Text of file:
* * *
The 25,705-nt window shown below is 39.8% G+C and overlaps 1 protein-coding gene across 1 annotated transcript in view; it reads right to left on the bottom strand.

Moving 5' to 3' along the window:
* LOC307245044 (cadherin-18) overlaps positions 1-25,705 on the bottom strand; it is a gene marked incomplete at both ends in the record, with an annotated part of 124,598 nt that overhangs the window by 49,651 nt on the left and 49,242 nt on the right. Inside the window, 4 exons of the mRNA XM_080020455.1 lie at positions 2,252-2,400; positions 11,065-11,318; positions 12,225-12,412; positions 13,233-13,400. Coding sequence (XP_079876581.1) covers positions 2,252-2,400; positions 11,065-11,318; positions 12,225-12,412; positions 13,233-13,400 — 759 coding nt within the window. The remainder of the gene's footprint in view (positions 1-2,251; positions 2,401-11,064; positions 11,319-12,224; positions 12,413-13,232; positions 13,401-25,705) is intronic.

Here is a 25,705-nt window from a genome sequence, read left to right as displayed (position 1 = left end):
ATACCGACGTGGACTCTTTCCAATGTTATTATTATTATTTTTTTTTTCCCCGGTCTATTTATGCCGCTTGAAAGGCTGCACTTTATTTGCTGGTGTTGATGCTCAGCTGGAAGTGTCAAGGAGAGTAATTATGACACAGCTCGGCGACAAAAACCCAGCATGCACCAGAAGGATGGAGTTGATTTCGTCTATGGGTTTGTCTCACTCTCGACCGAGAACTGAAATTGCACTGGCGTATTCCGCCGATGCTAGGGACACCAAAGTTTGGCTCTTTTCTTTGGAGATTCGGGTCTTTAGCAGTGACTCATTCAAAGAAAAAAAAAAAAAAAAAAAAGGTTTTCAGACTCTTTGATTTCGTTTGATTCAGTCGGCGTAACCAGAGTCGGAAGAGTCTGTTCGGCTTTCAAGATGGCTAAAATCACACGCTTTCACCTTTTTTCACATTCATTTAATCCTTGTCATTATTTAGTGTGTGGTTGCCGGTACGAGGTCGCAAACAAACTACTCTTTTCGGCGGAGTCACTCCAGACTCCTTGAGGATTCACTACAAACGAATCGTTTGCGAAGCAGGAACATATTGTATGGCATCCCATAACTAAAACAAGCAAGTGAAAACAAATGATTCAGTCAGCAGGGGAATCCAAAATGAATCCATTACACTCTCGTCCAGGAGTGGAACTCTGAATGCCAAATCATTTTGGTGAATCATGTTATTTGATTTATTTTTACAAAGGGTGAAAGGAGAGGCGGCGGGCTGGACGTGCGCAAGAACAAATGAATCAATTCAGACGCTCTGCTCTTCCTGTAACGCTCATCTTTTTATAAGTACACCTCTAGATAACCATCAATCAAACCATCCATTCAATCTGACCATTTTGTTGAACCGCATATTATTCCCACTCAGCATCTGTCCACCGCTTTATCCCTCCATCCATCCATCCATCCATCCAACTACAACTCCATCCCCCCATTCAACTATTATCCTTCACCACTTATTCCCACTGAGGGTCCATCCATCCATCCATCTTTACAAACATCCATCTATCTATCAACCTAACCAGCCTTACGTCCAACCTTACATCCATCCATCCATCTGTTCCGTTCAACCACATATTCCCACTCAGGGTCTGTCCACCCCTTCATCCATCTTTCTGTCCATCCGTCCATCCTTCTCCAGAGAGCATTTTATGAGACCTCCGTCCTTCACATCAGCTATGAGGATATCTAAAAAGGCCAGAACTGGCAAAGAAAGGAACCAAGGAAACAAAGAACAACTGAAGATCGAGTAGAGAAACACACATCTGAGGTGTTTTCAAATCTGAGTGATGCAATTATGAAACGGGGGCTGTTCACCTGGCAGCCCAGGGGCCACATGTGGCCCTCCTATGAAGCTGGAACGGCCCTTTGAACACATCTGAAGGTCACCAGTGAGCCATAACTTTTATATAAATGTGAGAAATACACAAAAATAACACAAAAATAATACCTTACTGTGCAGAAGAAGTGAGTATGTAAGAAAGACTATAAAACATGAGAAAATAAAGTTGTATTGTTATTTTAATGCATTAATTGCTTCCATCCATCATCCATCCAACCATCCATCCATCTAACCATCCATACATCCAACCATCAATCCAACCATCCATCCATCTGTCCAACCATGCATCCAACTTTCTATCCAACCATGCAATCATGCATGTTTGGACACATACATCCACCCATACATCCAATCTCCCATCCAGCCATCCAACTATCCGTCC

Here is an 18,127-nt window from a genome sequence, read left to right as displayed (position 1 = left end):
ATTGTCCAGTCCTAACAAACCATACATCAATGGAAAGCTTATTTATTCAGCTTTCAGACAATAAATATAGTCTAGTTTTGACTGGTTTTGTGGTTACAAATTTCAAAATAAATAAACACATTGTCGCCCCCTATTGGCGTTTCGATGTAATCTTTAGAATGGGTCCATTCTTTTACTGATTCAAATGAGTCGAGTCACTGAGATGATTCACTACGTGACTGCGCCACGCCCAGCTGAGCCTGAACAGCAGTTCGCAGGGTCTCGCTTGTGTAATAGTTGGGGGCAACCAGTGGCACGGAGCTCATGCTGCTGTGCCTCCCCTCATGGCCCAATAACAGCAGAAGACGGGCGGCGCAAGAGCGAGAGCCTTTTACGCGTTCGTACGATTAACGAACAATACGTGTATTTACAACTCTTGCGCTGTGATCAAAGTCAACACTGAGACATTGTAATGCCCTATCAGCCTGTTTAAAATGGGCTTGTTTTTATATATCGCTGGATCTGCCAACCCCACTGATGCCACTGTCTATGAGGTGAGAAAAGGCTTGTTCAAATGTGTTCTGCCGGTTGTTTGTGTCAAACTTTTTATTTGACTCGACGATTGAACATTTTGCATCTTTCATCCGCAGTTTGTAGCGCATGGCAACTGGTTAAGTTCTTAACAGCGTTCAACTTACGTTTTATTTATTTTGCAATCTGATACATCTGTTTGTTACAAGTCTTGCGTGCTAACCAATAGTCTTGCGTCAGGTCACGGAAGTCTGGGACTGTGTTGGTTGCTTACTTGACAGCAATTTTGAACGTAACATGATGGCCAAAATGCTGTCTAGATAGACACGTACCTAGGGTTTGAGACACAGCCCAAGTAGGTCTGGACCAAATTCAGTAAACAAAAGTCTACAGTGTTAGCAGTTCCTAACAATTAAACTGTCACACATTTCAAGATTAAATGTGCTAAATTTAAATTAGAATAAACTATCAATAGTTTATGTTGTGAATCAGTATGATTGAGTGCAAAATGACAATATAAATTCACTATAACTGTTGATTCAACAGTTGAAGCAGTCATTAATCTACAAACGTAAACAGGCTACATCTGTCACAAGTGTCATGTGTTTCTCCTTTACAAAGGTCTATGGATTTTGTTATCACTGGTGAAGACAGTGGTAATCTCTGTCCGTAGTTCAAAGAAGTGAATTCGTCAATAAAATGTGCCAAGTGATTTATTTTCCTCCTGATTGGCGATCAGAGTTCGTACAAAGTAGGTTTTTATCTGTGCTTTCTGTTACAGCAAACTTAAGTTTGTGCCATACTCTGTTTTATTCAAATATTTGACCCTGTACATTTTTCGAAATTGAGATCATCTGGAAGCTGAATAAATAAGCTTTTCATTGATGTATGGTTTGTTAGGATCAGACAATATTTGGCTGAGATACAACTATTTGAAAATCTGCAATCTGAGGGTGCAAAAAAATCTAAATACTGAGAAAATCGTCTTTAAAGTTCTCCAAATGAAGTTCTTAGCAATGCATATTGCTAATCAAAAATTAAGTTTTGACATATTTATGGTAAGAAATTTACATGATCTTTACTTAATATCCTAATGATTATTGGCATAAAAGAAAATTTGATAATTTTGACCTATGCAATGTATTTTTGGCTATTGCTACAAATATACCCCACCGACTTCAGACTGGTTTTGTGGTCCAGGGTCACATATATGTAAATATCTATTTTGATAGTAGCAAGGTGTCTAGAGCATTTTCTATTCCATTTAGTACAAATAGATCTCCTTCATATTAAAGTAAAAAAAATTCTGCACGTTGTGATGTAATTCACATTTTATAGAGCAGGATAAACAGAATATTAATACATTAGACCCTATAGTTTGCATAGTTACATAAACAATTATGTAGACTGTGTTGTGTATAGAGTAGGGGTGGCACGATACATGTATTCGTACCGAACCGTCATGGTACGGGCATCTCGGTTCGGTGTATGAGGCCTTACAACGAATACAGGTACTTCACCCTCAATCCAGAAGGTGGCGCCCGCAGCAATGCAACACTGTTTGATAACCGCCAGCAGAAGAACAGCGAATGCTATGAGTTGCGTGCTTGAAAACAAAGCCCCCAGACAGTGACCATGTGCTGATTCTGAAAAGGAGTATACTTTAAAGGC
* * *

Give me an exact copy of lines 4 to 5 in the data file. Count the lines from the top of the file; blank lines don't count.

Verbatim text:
Here is a 25,705-nt window from a genome sequence, read left to right as displayed (position 1 = left end):
ATACCGACGTGGACTCTTTCCAATGTTATTATTATTATTTTTTTTTTCCCCGGTCTATTTATGCCGCTTGAAAGGCTGCACTTTATTTGCTGGTGTTGATGCTCAGCTGGAAGTGTCAAGGAGAGTAATTATGACACAGCTCGGCGACAAAAACCCAGCATGCACCAGAAGGATGGAGTTGATTTCGTCTATGGGTTTGTCTCACTCTCGACCGAGAACTGAAATTGCACTGGCGTATTCCGCCGATGCTAGGGACACCAAAGTTTGGCTCTTTTCTTTGGAGATTCGGGTCTTTAGCAGTGACTCATTCAAAGAAAAAAAAAAAAAAAAAAAAGGTTTTCAGACTCTTTGATTTCGTTTGATTCAGTCGGCGTAACCAGAGTCGGAAGAGTCTGTTCGGCTTTCAAGATGGCTAAAATCACACGCTTTCACCTTTTTTCACATTCATTTAATCCTTGTCATTATTTAGTGTGTGGTTGCCGGTACGAGGTCGCAAACAAACTACTCTTTTCGGCGGAGTCACTCCAGACTCCTTGAGGATTCACTACAAACGAATCGTTTGCGAAGCAGGAACATATTGTATGGCATCCCATAACTAAAACAAGCAAGTGAAAACAAATGATTCAGTCAGCAGGGGAATCCAAAATGAATCCATTACACTCTCGTCCAGGAGTGGAACTCTGAATGCCAAATCATTTTGGTGAATCATGTTATTTGATTTATTTTTACAAAGGGTGAAAGGAGAGGCGGCGGGCTGGACGTGCGCAAGAACAAATGAATCAATTCAGACGCTCTGCTCTTCCTGTAACGCTCATCTTTTTATAAGTACACCTCTAGATAACCATCAATCAAACCATCCATTCAATCTGACCATTTTGTTGAACCGCATATTATTCCCACTCAGCATCTGTCCACCGCTTTATCCCTCCATCCATCCATCCATCCATCCAACTACAACTCCATCCCCCCATTCAACTATTATCCTTCACCACTTATTCCCACTGAGGGTCCATCCATCCATCCATCTTTACAAACATCCATCTATCTATCAACCTAACCAGCCTTACGTCCAACCTTACATCCATCCATCCATCTGTTCCGTTCAACCACATATTCCCACTCAGGGTCTGTCCACCCCTTCATCCATCTTTCTGTCCATCCGTCCATCCTTCTCCAGAGAGCATTTTATGAGACCTCCGTCCTTCACATCAGCTATGAGGATATCTAAAAAGGCCAGAACTGGCAAAGAAAGGAACCAAGGAAACAAAGAACAACTGAAGATCGAGTAGAGAAACACACATCTGAGGTGTTTTCAAATCTGAGTGATGCAATTATGAAACGGGGGCTGTTCACCTGGCAGCCCAGGGGCCACATGTGGCCCTCCTATGAAGCTGGAACGGCCCTTTGAACACATCTGAAGGTCACCAGTGAGCCATAACTTTTATATAAATGTGAGAAATACACAAAAATAACACAAAAATAATACCTTACTGTGCAGAAGAAGTGAGTATGTAAGAAAGACTATAAAACATGAGAAAATAAAGTTGTATTGTTATTTTAATGCATTAATTGCTTCCATCCATCATCCATCCAACCATCCATCCATCTAACCATCCATACATCCAACCATCAATCCAACCATCCATCCATCTGTCCAACCATGCATCCAACTTTCTATCCAACCATGCAATCATGCATGTTTGGACACATACATCCACCCATACATCCAATCTCCCATCCAGCCATCCAACTATCCGTCC